$ Genitourinary_system        : int  2 0 1 2 0 0 0 0 0 7 ...
 $ Human_gastrointestinal_tract: int  1 0 4 0 0 3 1 0 0 4 ...
 $ Human_musculoskeletal_system: int  0 0 0 0 0 0 0 0 0 0 ...
 $ Infectious_disease          : int  3 0 2 1 1 3 0 1 0 15 ...
 $ Lesion                      : int  0 0 1 1 0 1 2 0 0 2 ...
 $ Mastoiditis                 : int  0 0 0 0 0 0 0 0 0 0 ...
 $ Medical_test                : int  1 0 0 0 0 0 0 0 0 1 ...
 $ Mental_disorder             : int  0 0 0 0 0 0 0 0 0 0 ...
 $ Neoplasm                    : int  2 1 2 0 0 1 1 0 0 2 ...
 $ Nervous_system              : int  0 0 0 0 0 0 0 0 0 0 ...
 $ Nosocomial_infection        : int  0 0 0 0 0 0 0 0 0 0 ...
 $ Perinatalperiode            : int  5 1 2 1 0 2 1 0 0 5 ...
 $ Poison                      : int  0 0 1 1 0 1 2 0 0 2 ...
 $ Pregnancy                   : int  1 0 0 0 0 1 0 0 0 0 ...
 $ Puerpera                    : int  1 0 0 0 0 1 0 0 0 0 ...
 $ Respiratory_system          : int  1 0 7 1 0 1 0 0 0 11 ...
 $ Skin                        : int  0 0 0 0 0 0 0 0 0 0 ...
 $ Subcutaneous_tissue         : int  0 0 0 0 0 0 0 0 0 0 ...
 $ Population                  : int  23587 3878 14849 3704 4325 13018 1792 9441 12696 26938 ...

Now, we can investigate relationships between the collected data by Kendall’s rank correlation coefficient tau:

# correlation of deforestation rate and deaths/population
corLine <- cor(subAmazon@data[,1]/subAmazon@sp$area, cbind(subAmazon@data[,2:31]/subAmazon@data[,32],subAmazon@data[,32,drop=F]),
               use="pairwise", method="kendall")

The following plot gives insight in the dependence structure:

barchart(corLine[,], origin=0,col="darkgrey", main="Kendall's tau for defor. rates and rel. deaths in Amazonian Municipalities for 2005, 2006 and 2007",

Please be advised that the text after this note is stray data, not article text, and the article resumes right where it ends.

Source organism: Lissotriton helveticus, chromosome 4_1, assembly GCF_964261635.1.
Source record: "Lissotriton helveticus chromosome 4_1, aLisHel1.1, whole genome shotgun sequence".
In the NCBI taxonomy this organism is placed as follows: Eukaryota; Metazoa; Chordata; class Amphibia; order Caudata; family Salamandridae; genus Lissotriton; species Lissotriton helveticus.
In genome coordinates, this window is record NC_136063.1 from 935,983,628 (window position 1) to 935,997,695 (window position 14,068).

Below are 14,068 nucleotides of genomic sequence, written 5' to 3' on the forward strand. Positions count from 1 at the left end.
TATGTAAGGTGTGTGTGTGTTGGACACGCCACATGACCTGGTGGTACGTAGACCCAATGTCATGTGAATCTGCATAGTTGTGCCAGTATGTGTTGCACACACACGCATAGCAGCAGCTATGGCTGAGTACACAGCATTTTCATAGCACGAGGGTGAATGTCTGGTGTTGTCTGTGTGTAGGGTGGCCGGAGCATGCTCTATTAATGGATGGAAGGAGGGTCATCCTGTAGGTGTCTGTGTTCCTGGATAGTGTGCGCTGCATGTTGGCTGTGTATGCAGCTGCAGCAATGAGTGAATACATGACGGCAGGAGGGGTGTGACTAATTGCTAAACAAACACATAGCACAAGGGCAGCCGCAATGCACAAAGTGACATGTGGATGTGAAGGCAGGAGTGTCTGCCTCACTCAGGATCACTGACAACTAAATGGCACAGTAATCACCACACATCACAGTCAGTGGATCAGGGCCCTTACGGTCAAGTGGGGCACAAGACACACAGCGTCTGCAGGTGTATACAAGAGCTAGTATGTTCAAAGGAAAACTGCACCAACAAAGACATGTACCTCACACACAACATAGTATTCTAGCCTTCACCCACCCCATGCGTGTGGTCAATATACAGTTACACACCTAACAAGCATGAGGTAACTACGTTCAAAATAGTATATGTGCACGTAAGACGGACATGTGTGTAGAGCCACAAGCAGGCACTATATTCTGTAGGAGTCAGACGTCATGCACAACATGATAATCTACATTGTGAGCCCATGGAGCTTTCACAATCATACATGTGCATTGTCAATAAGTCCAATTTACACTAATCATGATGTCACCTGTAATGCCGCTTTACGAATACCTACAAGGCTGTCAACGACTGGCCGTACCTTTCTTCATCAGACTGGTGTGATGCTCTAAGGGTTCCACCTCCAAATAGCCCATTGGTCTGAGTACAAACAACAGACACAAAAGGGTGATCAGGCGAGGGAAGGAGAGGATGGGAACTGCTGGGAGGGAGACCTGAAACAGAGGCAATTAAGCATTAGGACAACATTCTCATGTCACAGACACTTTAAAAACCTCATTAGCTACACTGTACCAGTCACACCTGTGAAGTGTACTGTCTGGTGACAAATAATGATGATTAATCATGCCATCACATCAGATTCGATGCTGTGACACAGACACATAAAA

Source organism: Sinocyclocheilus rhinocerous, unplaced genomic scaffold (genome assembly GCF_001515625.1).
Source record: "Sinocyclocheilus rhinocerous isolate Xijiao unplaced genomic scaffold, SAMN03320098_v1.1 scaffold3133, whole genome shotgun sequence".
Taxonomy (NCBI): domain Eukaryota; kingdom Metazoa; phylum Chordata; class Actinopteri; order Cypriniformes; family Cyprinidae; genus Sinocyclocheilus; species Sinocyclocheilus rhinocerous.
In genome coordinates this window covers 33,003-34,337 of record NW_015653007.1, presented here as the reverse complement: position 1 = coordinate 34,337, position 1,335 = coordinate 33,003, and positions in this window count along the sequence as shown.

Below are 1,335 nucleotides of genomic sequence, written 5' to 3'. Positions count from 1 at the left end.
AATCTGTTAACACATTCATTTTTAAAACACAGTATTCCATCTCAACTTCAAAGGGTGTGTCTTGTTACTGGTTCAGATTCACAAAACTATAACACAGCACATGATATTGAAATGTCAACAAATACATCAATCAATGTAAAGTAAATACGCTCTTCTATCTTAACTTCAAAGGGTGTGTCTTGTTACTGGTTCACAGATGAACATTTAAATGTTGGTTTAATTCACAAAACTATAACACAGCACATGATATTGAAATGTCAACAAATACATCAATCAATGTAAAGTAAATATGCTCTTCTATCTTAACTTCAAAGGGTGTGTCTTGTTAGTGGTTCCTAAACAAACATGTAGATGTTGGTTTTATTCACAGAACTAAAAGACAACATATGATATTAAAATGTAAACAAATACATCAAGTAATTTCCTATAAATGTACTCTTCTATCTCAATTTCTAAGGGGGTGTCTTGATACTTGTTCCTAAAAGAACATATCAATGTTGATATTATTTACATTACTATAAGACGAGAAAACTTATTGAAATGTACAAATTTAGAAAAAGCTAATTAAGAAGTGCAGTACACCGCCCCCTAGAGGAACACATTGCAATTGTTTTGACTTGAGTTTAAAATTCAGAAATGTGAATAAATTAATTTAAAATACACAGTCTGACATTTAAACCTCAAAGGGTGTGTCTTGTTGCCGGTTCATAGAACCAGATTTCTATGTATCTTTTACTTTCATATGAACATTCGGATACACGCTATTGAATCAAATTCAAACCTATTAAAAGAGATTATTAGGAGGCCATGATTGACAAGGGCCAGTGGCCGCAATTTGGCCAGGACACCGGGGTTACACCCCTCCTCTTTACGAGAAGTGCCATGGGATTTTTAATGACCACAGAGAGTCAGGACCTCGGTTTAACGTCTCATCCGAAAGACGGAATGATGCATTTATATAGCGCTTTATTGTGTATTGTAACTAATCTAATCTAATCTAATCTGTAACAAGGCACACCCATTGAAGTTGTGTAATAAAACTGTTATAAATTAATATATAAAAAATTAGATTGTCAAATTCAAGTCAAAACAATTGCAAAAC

xlab="Kendall's tau coorelation coefficient")

colnames(corLine)[which.max(corLine[-31])]

The largest Kendall’s tau values are found for “Population” and death by “Infectious_disease”. Both coefficents are found to be significant based on the following tests:

# test correlation for population
cor.test(subAmazon@data[,1]/subAmazon@sp$area, subAmazon@data[,32], method="kendall",use="pairwise.complete") # p< 0.01

# test correlation for Infectious_disease
cor.test(subAmazon@data[,1]/subAmazon@sp$area, subAmazon@data[,17]/subAmazon@data[,32], method="kendall",use="pairwise.complete") # p< 0.01

To further investigate and plot the data, we add the relative variables and plot the scatter:

# adding relative variables
subAmazon@data[["rel_Infect_dis"]] <- subAmazon@data[["Infectious_disease"]]/subAmazon@data[,32]
subAmazon@data[["Infect_dis_per_25"]] <- subAmazon@data[["Infectious_disease"]]/subAmazon@data[,32]*25
subAmazon@data[["rel_defor"]] <- subAmazon@data[["defor"]]/subAmazon@sp$area 

# look at the scatter
plot(cbind(subAmazon@data[,"rel_defor",drop=F],subAmazon@data[,"rel_Infect_dis"]))

Maps can be plotted by

stplot(subAmazon[,1:2,"rel_Infect_dis"],col.regions=bpy.colors(), main="relative number of deaths by \"infectious disease\"")

spplot(subAmazon[,2],c("Infect_dis_per_25","rel_defor"),col.regions=bpy.colors(), main="deaths/25 caused by \"infectious disease\" vs deforestation rate in 2006")